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Abstract: PO1495

Ivermectin-Induced ANCA Vasculitis

Session Information

Category: Glomerular Diseases

  • 1202 Glomerular Diseases: Immunology and Inflammation

Authors

  • Pandey, Shuchi, Saint Vincent Hospital, Worcester, Massachusetts, United States
  • Magoo, Hemant, Saint Vincent Hospital, Worcester, Massachusetts, United States
  • Verma, Ashish, Saint Vincent Hospital, Worcester, Massachusetts, United States
  • Perincheri, Sudhir, Yale-New Haven Hospital, New Haven, Connecticut, United States
Introduction

Ivermectin is an antiparasitic agent that has demonstrated antiviral potential against HIV1, Dengue, Zika viruses and most recently, COVID-19. But the rampant self-medication and off-label use for COVID prophylaxis in some countries is cause for concern. Here, we present what may be the first reported case of ANCA-associated vasculitis(AAV)from Ivermectin use.

Case Description

A 56-year male with no significant past medical history presented with dark urine, epistaxis, conjunctival redness, arthralgias, and malaise. His mother was on dialysis for the past few years for ESRD of unknown etiology. For several months, he had been taking Ivermectin imported from Peru for COVID prophylaxis per family advice. He was on no other medications. His creatinine, normal at baseline, was now 4.5mg/dL. He had hematuria, 3g/d proteinuria, dysmorphic RBCs and RBC casts. Serum C3, C4, ANA, anti-dsDNA, anti-GBM, hepatitisB&C screen, SPEP&UPEP were negative. Atypical and p-ANCA were negative, but c-ANCA was 1:640. Kidney biopsy revealed pauci-immune necrotizing crescentic glomerulonephritis. He soon developed pulmonary hemorrhages. Ivermectin was discontinued. He received prednisone 1mg/kg,3 biweekly doses of intravenous cyclophosphamide, 10 doses of plasmapheresis, and was initiated on dialysis. Four weeks later, he has no epistaxis or pulmonary hemorrhages and is off oxygen. He does remain dialysis-dependent.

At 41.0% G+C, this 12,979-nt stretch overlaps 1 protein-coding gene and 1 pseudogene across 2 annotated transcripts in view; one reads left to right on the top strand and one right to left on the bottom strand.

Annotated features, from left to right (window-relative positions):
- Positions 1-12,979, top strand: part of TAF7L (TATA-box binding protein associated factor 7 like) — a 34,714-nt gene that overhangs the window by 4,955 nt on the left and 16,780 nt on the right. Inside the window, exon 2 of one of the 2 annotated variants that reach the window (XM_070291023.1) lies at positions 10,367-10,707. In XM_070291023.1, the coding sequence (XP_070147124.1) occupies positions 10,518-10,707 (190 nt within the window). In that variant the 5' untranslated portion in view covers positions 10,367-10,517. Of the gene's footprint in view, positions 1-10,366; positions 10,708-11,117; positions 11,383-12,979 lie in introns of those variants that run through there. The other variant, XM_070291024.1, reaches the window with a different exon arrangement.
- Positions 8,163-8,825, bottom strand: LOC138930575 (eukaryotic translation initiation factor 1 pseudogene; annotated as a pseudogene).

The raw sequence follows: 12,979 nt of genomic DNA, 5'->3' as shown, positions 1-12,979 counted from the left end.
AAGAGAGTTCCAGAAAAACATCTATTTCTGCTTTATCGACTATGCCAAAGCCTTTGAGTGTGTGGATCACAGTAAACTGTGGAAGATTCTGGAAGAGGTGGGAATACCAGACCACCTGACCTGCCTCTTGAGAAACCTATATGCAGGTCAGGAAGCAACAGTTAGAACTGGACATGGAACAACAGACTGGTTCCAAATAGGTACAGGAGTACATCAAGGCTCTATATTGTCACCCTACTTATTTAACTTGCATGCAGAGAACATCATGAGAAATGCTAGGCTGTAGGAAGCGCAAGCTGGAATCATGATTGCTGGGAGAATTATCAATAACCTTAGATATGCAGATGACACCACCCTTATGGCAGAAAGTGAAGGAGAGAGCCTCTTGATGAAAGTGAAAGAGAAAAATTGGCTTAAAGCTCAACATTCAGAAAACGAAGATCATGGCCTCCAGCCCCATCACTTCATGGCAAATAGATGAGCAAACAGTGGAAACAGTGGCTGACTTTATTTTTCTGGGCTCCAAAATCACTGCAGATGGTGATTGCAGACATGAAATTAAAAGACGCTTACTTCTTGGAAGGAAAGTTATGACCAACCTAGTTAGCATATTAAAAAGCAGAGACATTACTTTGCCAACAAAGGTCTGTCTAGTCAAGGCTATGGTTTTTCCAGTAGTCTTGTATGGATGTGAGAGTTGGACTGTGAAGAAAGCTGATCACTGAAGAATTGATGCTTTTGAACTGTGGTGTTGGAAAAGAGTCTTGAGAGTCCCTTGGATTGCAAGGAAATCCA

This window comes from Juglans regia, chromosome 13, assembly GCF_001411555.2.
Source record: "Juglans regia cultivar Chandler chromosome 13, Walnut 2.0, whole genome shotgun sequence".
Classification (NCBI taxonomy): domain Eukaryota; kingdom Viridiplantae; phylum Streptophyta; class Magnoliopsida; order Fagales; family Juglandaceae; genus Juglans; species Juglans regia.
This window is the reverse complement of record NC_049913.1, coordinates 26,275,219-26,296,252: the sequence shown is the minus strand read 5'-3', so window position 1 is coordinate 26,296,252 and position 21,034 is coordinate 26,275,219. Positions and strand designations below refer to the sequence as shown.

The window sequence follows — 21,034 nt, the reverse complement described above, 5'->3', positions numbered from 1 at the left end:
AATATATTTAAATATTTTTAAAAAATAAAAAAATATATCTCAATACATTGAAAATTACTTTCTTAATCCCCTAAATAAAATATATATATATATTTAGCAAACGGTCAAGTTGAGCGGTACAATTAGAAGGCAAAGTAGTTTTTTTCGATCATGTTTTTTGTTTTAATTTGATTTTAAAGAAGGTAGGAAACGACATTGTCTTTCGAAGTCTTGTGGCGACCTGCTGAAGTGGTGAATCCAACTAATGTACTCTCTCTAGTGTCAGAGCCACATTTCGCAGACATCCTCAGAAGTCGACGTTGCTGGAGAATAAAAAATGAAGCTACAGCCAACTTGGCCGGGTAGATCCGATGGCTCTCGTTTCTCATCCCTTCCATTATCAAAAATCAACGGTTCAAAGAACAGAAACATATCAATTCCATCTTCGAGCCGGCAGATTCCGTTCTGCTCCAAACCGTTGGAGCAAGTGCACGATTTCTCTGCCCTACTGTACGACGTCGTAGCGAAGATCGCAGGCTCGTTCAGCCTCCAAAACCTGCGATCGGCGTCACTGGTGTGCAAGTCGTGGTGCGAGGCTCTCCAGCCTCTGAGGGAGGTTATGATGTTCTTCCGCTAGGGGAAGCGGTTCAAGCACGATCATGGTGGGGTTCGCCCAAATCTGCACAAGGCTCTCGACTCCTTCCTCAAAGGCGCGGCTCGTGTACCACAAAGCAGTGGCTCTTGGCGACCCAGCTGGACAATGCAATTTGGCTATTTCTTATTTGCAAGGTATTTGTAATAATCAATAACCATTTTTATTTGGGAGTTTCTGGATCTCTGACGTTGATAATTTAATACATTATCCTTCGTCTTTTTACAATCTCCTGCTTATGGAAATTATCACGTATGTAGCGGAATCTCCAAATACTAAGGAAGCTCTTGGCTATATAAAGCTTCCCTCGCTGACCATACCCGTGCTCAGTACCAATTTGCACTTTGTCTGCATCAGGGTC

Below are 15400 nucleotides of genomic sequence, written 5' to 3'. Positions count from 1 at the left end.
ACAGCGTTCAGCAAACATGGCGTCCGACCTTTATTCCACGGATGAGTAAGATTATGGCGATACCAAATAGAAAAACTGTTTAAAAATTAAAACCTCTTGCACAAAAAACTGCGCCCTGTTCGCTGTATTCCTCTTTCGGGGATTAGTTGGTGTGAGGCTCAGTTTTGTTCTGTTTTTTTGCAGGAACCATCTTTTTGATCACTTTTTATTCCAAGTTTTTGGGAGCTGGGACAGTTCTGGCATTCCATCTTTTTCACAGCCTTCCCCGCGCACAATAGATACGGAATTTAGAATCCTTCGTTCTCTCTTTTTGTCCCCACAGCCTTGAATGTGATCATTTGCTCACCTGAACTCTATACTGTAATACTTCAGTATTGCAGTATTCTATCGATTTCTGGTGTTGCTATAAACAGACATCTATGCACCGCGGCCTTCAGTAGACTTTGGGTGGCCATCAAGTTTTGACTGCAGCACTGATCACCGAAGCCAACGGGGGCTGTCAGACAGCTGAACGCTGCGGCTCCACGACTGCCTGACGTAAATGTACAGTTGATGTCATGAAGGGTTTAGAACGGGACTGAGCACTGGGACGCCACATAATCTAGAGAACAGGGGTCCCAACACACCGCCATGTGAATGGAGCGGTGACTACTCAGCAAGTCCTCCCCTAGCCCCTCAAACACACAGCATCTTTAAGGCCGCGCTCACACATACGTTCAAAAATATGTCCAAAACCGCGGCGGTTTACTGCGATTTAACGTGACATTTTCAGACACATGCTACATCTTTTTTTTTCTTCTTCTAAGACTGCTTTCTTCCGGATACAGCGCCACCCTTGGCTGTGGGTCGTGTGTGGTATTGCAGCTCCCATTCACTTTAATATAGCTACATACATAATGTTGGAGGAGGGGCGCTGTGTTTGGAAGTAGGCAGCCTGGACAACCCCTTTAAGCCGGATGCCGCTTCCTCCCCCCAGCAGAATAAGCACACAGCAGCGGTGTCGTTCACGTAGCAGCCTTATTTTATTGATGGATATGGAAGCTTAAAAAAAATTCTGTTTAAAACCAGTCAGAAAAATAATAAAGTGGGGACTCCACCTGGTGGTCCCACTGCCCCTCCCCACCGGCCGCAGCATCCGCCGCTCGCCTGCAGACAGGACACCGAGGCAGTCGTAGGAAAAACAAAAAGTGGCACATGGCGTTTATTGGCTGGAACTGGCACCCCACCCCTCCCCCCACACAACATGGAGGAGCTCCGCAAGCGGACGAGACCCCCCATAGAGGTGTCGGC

Discussion

Drug exposure can trigger ANCA formation against myeloperoxidase(MPO) and, less commonly, proteinase 3(PR3). Drug-associated AAV can't be discerned from primary AAV based on clinical and pathological findings. Clues suggesting drug-associated AAV include a temporal relationship of symptom onset with suspected drug, a high ANCA titer, and positive autoantibodies like elastase and lactoferrin. Drug-associated AAV has a better prognosis than its primary counterpart, with symptoms often resolving with drug withdrawal. Though this may not suffice in cases with pulmonary and renal involvement, outcomes in drug-associated AAV remain comparable even with shorter induction and often no maintenance regimens. Commonly implicated drugs are hydralazine, levamisole-contaminated cocaine, propylthiouracil, allopurinol. Although no case of Ivermectin-induced AAV has been reported, we recommend a high index of suspicion as prompt cessation of the offending drug can significantly improve prognosis in drug-associated AAV.